Chess Side Hustle

I made this tweet in early 2017…

…and yesterday (April of 2018), I had the great opportunity to be featured on the Side Hustle School podcast.

Since we’re on the Chess^Summit journey, let’s compare the process of building a side hustle and chess improvements in the following three bullet points.

  1. The Journey is a Marathon
  2. Find a way to Get Started
  3. Appreciate How Far You’ve Gone

The Journey is a Marathon

Whenever you start a new adventure, there is a certain amount of excitement.

But after a period of extended work with little or no reward, a tiny voice of ‘why bother’ frequently starts to cloud our minds.

This is the moment to see how much energy you have for the LONG RUN, and it feels like the mile-10 mark of a full 26-mile marathon.

No one can build a sustainable side hustle in one weekend, and no one can improve 500 rating points in one weekend.

There will be many ups and even more downs, but it’s always about the process of getting back our energy and excitement when the moments are tough to get through.

Whether it’s teaching chess or improving chess yourself. As Jack Ma said: Don’t give up ‘tomorrow evening’.

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Get Started

In teaching chess side hustle: there is the website, then you have to talk customers, and there are contents you’ll need to create. These are just 10 percent of the efforts to build the business.

It’s not different in improving chess: you have to keep up-to-date in opening preparations, the endgame to study again, and your recent games to review.

One word describes both scenarios: Overwhelming.

The way to overcome is to START one thing. Immerse your mind to that task and not worry about all the other to-dos. Get started and continue to build momentum.

Appreciate How Far You’ve Gone

 

No matter how far we go, we often only look forward to the next goals. And we will always find a more challenging problem to keep us busy but giving us headaches.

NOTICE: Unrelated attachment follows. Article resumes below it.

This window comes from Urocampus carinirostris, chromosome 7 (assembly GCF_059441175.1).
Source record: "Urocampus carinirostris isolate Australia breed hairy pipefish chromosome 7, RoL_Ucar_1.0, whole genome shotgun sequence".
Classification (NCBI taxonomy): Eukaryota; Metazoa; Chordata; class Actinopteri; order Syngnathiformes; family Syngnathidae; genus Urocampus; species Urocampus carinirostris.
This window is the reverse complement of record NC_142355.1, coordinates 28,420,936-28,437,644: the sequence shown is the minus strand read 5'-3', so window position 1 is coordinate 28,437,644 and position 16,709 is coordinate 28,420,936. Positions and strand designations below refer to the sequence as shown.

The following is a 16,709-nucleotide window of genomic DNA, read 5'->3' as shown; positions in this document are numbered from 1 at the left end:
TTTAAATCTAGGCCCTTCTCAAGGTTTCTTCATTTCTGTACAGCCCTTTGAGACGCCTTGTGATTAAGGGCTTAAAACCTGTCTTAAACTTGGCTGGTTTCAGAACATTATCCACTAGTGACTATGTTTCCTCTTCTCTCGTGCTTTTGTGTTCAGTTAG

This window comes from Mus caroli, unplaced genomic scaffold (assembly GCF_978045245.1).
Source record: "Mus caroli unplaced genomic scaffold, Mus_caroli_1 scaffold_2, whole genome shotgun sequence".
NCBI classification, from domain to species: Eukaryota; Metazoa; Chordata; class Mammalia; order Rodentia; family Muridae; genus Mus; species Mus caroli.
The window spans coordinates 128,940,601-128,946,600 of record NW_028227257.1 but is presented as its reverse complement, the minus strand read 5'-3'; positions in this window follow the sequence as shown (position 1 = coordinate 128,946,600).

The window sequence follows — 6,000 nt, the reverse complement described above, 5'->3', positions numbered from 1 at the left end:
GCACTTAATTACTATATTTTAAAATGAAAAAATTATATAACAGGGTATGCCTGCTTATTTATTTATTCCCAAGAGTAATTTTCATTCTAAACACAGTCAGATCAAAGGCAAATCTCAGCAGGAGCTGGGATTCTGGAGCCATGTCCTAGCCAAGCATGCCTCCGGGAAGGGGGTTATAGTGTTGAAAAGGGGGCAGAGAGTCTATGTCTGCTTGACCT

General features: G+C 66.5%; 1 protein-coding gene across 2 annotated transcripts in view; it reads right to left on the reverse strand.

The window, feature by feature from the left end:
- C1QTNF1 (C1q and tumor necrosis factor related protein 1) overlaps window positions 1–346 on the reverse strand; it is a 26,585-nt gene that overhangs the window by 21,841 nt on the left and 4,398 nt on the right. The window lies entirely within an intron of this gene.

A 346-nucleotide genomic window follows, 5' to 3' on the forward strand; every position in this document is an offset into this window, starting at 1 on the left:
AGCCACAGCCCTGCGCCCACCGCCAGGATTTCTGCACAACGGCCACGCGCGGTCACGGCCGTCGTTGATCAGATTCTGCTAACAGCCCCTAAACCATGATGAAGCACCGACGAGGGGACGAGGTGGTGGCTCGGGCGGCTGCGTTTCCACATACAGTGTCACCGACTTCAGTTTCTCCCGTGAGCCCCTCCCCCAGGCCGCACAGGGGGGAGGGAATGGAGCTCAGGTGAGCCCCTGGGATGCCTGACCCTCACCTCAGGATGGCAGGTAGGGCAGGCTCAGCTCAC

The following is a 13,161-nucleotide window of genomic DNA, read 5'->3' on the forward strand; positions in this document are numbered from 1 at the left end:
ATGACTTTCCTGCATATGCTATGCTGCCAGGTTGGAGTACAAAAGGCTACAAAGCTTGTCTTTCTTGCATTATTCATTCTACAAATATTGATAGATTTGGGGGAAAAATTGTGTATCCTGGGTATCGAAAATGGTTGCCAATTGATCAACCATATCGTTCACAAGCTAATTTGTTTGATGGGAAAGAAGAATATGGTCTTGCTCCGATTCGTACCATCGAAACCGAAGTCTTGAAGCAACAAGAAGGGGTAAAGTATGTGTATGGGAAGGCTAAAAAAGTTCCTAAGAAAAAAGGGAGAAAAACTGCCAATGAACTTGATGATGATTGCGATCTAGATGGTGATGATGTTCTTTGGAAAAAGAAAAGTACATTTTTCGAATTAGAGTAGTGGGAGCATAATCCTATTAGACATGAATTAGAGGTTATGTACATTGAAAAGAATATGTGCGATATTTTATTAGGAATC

In chess improvement, you surpassed the goal of reaching 1500, now you start to look for 2000. And in chess teaching, you have one student, you’ll start to look for 5.

It’s good to have the desire to continue improve. However, find ways to remind yourself to turn your head backward once in a while and appreciate how far you have gone.

Remind yourself of the work you have accomplished will give you more confidence to go forward.


Wherever is your journey – learn to look for small improvements to help you go forward.

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The US Championships Sweepstakes!

Join Chess^Summit and compete in our US Championships Sweepstakes with chess.com!

Who will win this year’s US Championships and US Women’s Championships in St Louis? This year boasts one of the strongest editions of the tournament in both fields, so we’re excited to bring you another edition of our favorite game with five 3 month diamond memberships up for grabs!

We’ve put together a Fantasy Challenge with chess.com for the US Championships, and you can win a chess.com Diamond Membership if you can choose your players wisely. Enter Chess^Summit’s Sweepstakes now!

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Here are the rules:

Speed Round (120 possible points): 

12 questions, 10 points a piece! Make your pick in this section, but don’t let it bust your entry! In this section, we ask you questions about players in both Championships. Will there be a playoff? How will the youngsters do? Will Irina beat Anna in their head-to-head match?

This is all fun and games, but this is only a prelude to…

You Pick’em – Predict the Championships!: You might be familiar with the rules from the Candidates, but we’ve added a twist! Not only will you need to rank the players in both the US Championships and US Women’s Championships, the scores of six different players will not count towards your final point total.